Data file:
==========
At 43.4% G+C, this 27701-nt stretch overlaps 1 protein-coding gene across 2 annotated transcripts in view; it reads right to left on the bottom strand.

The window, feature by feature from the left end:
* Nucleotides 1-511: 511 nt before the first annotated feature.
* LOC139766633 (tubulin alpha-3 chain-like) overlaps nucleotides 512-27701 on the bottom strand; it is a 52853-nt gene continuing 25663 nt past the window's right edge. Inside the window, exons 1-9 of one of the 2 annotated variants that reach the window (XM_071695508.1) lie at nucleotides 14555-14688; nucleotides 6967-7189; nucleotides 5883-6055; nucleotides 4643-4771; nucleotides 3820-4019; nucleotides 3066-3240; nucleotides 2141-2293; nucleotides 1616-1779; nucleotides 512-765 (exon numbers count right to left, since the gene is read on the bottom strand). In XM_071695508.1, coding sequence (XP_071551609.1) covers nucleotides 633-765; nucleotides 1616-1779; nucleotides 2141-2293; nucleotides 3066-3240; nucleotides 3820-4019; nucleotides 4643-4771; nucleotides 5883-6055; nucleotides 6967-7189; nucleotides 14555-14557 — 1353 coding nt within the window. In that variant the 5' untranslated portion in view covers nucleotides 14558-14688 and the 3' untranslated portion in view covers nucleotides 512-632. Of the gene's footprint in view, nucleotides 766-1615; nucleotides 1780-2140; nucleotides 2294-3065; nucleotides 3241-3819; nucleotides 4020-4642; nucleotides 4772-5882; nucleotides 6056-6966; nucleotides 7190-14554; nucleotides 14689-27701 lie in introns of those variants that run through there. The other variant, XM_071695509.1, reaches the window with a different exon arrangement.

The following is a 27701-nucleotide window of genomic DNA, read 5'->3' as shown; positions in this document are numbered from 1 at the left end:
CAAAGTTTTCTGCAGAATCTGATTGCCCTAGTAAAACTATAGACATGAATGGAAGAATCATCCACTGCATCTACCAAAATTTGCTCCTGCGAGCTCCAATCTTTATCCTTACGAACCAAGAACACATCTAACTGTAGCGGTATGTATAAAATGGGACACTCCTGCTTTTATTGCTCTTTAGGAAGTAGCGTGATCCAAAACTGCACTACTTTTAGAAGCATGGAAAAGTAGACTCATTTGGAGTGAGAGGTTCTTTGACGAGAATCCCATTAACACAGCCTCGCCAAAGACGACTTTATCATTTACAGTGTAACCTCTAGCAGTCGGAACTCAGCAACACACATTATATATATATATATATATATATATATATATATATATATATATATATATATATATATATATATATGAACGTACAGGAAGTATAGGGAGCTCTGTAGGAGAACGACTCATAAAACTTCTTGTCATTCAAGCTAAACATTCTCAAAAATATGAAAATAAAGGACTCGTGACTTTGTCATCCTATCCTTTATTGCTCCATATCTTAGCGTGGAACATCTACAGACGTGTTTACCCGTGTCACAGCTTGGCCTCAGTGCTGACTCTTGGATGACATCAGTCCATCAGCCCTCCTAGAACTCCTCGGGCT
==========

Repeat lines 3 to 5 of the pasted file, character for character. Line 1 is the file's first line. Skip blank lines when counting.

* Nucleotides 1-511: 511 nt before the first annotated feature.
* LOC139766633 (tubulin alpha-3 chain-like) overlaps nucleotides 512-27701 on the bottom strand; it is a 52853-nt gene continuing 25663 nt past the window's right edge. Inside the window, exons 1-9 of one of the 2 annotated variants that reach the window (XM_071695508.1) lie at nucleotides 14555-14688; nucleotides 6967-7189; nucleotides 5883-6055; nucleotides 4643-4771; nucleotides 3820-4019; nucleotides 3066-3240; nucleotides 2141-2293; nucleotides 1616-1779; nucleotides 512-765 (exon numbers count right to left, since the gene is read on the bottom strand). In XM_071695508.1, coding sequence (XP_071551609.1) covers nucleotides 633-765; nucleotides 1616-1779; nucleotides 2141-2293; nucleotides 3066-3240; nucleotides 3820-4019; nucleotides 4643-4771; nucleotides 5883-6055; nucleotides 6967-7189; nucleotides 14555-14557 — 1353 coding nt within the window. In that variant the 5' untranslated portion in view covers nucleotides 14558-14688 and the 3' untranslated portion in view covers nucleotides 512-632. Of the gene's footprint in view, nucleotides 766-1615; nucleotides 1780-2140; nucleotides 2294-3065; nucleotides 3241-3819; nucleotides 4020-4642; nucleotides 4772-5882; nucleotides 6056-6966; nucleotides 7190-14554; nucleotides 14689-27701 lie in introns of those variants that run through there. The other variant, XM_071695509.1, reaches the window with a different exon arrangement.

The following is a 27701-nucleotide window of genomic DNA, read 5'->3' as shown; positions in this document are numbered from 1 at the left end: